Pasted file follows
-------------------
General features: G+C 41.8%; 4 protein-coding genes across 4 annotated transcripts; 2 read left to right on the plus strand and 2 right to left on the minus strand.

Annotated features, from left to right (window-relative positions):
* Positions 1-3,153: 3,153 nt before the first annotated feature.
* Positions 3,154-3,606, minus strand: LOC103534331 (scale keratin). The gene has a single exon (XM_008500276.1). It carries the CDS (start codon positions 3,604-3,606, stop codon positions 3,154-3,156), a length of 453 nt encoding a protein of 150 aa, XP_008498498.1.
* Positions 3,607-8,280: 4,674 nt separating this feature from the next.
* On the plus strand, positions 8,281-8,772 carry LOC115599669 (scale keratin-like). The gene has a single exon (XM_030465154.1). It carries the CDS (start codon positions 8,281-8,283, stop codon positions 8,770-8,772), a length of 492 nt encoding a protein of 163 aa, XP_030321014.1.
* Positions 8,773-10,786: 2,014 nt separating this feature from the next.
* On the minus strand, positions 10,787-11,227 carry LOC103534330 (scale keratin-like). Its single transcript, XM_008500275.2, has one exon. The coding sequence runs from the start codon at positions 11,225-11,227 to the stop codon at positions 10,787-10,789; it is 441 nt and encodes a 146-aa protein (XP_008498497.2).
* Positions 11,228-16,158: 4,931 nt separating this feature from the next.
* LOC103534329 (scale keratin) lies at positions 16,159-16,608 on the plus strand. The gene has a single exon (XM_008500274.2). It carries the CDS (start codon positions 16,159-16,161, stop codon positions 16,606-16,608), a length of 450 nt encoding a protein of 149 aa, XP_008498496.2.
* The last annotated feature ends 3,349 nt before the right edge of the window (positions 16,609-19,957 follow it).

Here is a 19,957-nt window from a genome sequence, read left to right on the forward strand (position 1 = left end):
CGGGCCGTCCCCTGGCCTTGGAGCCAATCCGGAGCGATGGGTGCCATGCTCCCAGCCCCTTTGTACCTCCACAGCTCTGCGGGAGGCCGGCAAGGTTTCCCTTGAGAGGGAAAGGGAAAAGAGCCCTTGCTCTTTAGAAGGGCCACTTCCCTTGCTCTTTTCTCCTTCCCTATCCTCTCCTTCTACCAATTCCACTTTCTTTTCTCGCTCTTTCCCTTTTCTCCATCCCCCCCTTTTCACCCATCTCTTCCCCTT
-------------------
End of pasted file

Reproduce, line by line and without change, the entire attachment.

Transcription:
General features: G+C 41.8%; 4 protein-coding genes across 4 annotated transcripts; 2 read left to right on the plus strand and 2 right to left on the minus strand.

Annotated features, from left to right (window-relative positions):
* Positions 1-3,153: 3,153 nt before the first annotated feature.
* Positions 3,154-3,606, minus strand: LOC103534331 (scale keratin). The gene has a single exon (XM_008500276.1). It carries the CDS (start codon positions 3,604-3,606, stop codon positions 3,154-3,156), a length of 453 nt encoding a protein of 150 aa, XP_008498498.1.
* Positions 3,607-8,280: 4,674 nt separating this feature from the next.
* On the plus strand, positions 8,281-8,772 carry LOC115599669 (scale keratin-like). The gene has a single exon (XM_030465154.1). It carries the CDS (start codon positions 8,281-8,283, stop codon positions 8,770-8,772), a length of 492 nt encoding a protein of 163 aa, XP_030321014.1.
* Positions 8,773-10,786: 2,014 nt separating this feature from the next.
* On the minus strand, positions 10,787-11,227 carry LOC103534330 (scale keratin-like). Its single transcript, XM_008500275.2, has one exon. The coding sequence runs from the start codon at positions 11,225-11,227 to the stop codon at positions 10,787-10,789; it is 441 nt and encodes a 146-aa protein (XP_008498497.2).
* Positions 11,228-16,158: 4,931 nt separating this feature from the next.
* LOC103534329 (scale keratin) lies at positions 16,159-16,608 on the plus strand. The gene has a single exon (XM_008500274.2). It carries the CDS (start codon positions 16,159-16,161, stop codon positions 16,606-16,608), a length of 450 nt encoding a protein of 149 aa, XP_008498496.2.
* The last annotated feature ends 3,349 nt before the right edge of the window (positions 16,609-19,957 follow it).

Here is a 19,957-nt window from a genome sequence, read left to right on the forward strand (position 1 = left end):
CGGGCCGTCCCCTGGCCTTGGAGCCAATCCGGAGCGATGGGTGCCATGCTCCCAGCCCCTTTGTACCTCCACAGCTCTGCGGGAGGCCGGCAAGGTTTCCCTTGAGAGGGAAAGGGAAAAGAGCCCTTGCTCTTTAGAAGGGCCACTTCCCTTGCTCTTTTCTCCTTCCCTATCCTCTCCTTCTACCAATTCCACTTTCTTTTCTCGCTCTTTCCCTTTTCTCCATCCCCCCCTTTTCACCCATCTCTTCCCCTT